There’s something surreal about this David Cook image. There’s a jolt of nostalgia for childhood in the 1990s, but an uneasy kind of light, caused by the use of the camera flash in daylight.
Te Papa curator Athol McCredie first saw David Cook’s photography in the 1980s.
According to McCredie, the photographer and his partner bought a house in a low-income, state housing area in Hamilton, an area which was a mixture of privately owned and rental houses.
The feel of the community was what captured Cook’s imagination. Kids played on the streets and down at the river, people worked on cars in their front yards, and neighbours knew each other well.
“David decided to just document the community around him,” McCredie said.
He was cycling home from work one day in 1993, without his camera. On seeing the girls up the tree, he asked their mum for permission to photograph them, and rushed home to get his camera.
Te Papa curator Athol McCredie with 'Plunket Terrace', 1993. From the series, 'Jellicoe and Bledisloe', 1993–1997, by David Cook.
The resulting photo was called Plunket Terrace, part of Cook’s series, Jellicoe and Bledisloe, 1993–1997.
“Most of these photos, they’re taken with flash in daylight, and it produces a kind of surreal effect,” McCredie said.
The angle and proximity were surreal too. “It’s like the girls are isolated, hovering in the sky. You lose the context, because you don’t see the tree is connected to the ground.”
Cook was inspired by British photographers, Martin Parr being the best known. Their style represented a break from traditional documentary photography.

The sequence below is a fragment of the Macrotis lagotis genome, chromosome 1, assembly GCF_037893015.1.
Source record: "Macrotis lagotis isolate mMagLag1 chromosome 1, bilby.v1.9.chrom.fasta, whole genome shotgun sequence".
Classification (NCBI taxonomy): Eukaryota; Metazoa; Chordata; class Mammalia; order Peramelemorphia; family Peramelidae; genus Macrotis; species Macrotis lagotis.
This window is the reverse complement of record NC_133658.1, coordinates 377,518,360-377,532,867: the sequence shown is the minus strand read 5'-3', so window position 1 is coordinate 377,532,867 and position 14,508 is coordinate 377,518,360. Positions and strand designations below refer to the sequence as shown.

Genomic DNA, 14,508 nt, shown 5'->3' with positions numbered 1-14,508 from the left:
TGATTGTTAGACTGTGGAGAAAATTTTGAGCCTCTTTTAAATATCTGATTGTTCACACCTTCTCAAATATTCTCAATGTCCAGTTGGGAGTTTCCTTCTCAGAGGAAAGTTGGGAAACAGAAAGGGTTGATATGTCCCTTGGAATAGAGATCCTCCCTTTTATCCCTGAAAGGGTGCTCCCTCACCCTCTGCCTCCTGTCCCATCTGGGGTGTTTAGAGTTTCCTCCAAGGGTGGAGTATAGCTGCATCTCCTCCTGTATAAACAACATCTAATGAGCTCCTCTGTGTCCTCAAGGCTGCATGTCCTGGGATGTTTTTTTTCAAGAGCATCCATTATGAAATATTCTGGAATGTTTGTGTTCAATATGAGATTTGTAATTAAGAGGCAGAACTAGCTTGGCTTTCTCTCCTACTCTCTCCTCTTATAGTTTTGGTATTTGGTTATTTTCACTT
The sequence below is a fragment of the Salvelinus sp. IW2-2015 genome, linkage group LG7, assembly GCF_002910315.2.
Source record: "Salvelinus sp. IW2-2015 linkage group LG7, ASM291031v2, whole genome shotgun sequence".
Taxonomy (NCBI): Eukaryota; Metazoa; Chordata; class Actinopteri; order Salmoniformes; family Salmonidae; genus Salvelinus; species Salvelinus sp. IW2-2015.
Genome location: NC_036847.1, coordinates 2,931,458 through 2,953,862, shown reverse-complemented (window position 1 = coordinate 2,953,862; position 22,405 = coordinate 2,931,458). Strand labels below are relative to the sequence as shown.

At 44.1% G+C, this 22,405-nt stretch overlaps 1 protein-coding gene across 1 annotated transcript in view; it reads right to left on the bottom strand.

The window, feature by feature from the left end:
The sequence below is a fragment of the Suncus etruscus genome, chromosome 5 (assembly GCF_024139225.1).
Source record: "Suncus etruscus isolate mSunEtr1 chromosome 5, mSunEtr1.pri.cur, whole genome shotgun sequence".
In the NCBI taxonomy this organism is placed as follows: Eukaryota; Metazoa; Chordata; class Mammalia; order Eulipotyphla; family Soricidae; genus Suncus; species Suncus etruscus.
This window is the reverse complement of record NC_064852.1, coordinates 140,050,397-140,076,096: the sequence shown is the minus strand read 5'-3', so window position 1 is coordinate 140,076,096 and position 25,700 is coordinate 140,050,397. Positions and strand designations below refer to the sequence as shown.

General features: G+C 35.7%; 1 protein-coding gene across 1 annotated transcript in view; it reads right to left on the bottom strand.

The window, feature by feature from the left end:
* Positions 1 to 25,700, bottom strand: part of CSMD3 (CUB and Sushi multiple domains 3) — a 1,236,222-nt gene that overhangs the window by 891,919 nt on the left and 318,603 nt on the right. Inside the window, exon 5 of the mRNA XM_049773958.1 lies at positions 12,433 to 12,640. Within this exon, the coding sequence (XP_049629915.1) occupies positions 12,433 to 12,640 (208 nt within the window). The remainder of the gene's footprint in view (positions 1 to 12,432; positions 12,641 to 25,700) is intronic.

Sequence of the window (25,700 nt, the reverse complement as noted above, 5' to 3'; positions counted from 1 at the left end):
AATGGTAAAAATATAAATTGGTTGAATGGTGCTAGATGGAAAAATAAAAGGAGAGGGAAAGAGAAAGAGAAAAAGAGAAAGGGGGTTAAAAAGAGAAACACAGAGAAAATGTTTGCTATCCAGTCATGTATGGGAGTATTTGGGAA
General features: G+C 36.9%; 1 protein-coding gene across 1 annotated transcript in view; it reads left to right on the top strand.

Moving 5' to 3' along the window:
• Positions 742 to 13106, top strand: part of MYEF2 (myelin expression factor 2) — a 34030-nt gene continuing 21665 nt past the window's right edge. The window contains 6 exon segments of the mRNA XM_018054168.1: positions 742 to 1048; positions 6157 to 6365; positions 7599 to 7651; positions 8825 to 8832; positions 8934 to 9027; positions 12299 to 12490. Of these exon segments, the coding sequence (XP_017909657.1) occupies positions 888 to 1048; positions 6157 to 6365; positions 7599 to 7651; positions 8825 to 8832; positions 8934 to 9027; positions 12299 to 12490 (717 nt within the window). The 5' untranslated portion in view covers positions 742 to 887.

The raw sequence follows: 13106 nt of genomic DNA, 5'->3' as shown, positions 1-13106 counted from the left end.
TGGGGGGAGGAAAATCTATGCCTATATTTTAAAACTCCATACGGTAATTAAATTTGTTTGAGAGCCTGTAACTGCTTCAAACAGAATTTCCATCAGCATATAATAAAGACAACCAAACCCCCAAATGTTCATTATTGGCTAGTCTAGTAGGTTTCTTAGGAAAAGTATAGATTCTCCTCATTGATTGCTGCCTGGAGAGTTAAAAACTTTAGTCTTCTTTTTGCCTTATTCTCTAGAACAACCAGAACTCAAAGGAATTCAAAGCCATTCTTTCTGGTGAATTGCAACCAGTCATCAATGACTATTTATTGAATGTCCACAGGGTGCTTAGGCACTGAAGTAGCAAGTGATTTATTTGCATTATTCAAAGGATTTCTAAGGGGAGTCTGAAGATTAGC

“I’ve not seen anything like this in NZ before,” McCredie said.
It was important to collect items like this “to document a community which has now changed”.
The neighbourhood was now a heritage area, thoroughly gentrified. “It documented a moment in time.”
It is unknown who the subjects of the photograph are, but for McCredie, who had two girls in the 90s himself, it was hugely nostalgic.
“It tells us as a nation, as a people, who we are and where we’ve been.”
Cook, now based in Wellington, is known for his documentation of Christchurch, and then later Hamilton, where he did a series on the Hamilton river, and a “significant and striking” series on a small coal mining town, Rotowaro.
The town was obliterated when the mine underneath subsided; people were moved away, and the town was demolished.
This photograph is not on display at Te Papa, rather part of the behind-the-scenes collection, of which there are more than 200,000 catalogued items – many negatives and transparencies – about 70,000 prints, and a “fair number” of uncatalogued items too.
“Photography is a medium which we use every day, on our cellphones and in magazines, but a lot of photographs aren’t thoughtful, or documentary in the sense that David's are, deliberately.”
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